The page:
What is life? Is it (a) a product of movement, respiration, sensitivity, homeostasis, excretion, respiration, nutrition and growth; (b) a time to stand and stare; (c)a minestrone served up with parmesan cheese.
Whatever it is, life is never dull; particularly it seems if you are unlucky enough to live in soap-opera land. But whatever we think of life, however we experience the world around us, we are all doing so on a split level. So whilst we are absorbing and consciously reacting to the stimuli pouring into our senses, we are relying on other bodily functions to carry on regardless.
This ability to react to and influence the world around us whilst relying on an underpinning of basic functions and instincts is particularly highly developed in some athletes. With Wimbledon in play at the time of writing I wonder how many of the competitors have followed Malcolm Gladwell’s rule that it takes 10,000 hours of practice to master anything, sporting or otherwise. Certainly endless hours of practice mean that when a particular shot is called for the player knows that their muscles and tendons will respond. So whilst the conscious mind of the player is reacting to the opponent, the conditions and the court, the sub-conscious gets on with making the shots which are required.
Business leaders could learn a lot from this conscious/unconscious division of duties, particularly when moving to an innovation culture. When the behaviours needed to drive innovation such as chaos, creativity, transformation, agility and adaptability are so at variance with the more traditional core business management models of risk mitigation, efficiency and so on the fear is that innovation permeation could cause the business to suffer.
The solution is for businesses to create an ecosystem where the core of the business is protected and can maintain momentum whilst a separate operating system allows innovation focused efforts and behaviours to be driven forward. John Kotter has recently described this as what he calls the dual operating system. That mirrors my latest thinking on how to drive innovation (the future) whilst managing current business (today), graphically represented by a box inside a box. In the middle box sits the core business processes which carry on regardless while outside them sits the innovation box in which rules are played with, people are free to challenge and try new stuff in pursuit of excellence and where exceptional customer experiences are developed. The idea being that hopefully, over time, new ‘stuff’ then filters down into the central box. Becoming ‘the way we do things around here’.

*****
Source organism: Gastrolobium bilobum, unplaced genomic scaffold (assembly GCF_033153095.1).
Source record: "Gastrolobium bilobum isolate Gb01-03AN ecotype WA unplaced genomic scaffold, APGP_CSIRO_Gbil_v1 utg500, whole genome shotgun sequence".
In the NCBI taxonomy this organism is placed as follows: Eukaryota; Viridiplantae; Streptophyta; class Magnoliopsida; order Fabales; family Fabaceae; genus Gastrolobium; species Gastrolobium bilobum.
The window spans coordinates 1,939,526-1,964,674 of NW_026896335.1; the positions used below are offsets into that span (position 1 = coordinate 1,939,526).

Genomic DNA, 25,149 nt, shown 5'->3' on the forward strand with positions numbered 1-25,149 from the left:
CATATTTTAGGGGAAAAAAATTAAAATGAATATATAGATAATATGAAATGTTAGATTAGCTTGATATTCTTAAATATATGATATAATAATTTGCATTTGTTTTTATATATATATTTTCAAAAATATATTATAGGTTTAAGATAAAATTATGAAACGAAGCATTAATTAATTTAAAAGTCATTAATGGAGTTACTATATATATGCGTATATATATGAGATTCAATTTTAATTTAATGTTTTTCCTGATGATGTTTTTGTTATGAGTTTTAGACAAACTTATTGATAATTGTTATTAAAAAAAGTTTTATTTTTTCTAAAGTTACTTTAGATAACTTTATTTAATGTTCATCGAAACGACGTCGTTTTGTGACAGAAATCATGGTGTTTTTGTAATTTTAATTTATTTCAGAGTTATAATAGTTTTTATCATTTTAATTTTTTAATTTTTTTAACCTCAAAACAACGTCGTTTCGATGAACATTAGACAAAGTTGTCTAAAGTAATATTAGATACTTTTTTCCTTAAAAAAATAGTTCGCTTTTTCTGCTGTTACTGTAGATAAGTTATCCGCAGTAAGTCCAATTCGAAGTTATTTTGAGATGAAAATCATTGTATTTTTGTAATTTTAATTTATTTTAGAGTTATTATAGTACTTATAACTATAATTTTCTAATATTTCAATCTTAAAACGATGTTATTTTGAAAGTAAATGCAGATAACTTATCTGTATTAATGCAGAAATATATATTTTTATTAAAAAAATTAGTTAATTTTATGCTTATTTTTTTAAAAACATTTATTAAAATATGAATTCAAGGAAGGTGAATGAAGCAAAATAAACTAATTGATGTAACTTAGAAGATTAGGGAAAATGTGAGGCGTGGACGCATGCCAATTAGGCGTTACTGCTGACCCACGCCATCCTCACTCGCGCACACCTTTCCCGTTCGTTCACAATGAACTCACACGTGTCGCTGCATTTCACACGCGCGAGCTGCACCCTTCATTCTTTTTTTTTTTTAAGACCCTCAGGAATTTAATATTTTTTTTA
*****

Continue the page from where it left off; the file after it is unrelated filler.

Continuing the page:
Just as a tennis player relies on their inner core to deliver the shots and movement called for by their creative playing mind, so an innovative business can rely on their core strengths to deliver the innovative solutions called for by their second operating system. These factors will vary from business to business but in general the core strengths could be seen as hard factors such as growth, strategy, differentiation, ROI, sustainability etc whilst the second system softer factors may encompass creativity, fun, intrapreneurship, collaboration and learning.
At any given time an organisation’s innovation strategy will need to change, to adapt to the operating environment as well as the changing demands of customers and the positioning of competitors in the marketplace. If significant change is needed then more of a radical innovation strategy may be needed; but where reinforcing the core is a more suitable strategy it may be prudent to take more of an incremental innovation approach. The impetus for innovation is different for each organisation and will change depending on external influences at any given time.
Innovation should also be focused in as specific a way as possible. Innovation should be used in the most part to consistently answer the question “what will make us unique?” With that in mind it’s ok to be just ok at some stuff. The trick is to truly understand where you need to be exceptional and focus innovation efforts in that direction, as that is where it will have greatest impact.
Finally, it is important to recognise that even though innovation is often spoken of in terms such as chaos and creativity that is a long way from anarchy. Innovation is not a void of process; it is a by-product of being exceptional. Organisations need an innovation process to manage opportunities through to implementable outcomes. The trick is to understand the core hard factors within the business and to surround them with the innovation operating system so that the organisation is transformed.
If driving innovation and building it into your organisations culture is a current strategic challenge, get in touch and see how we can help.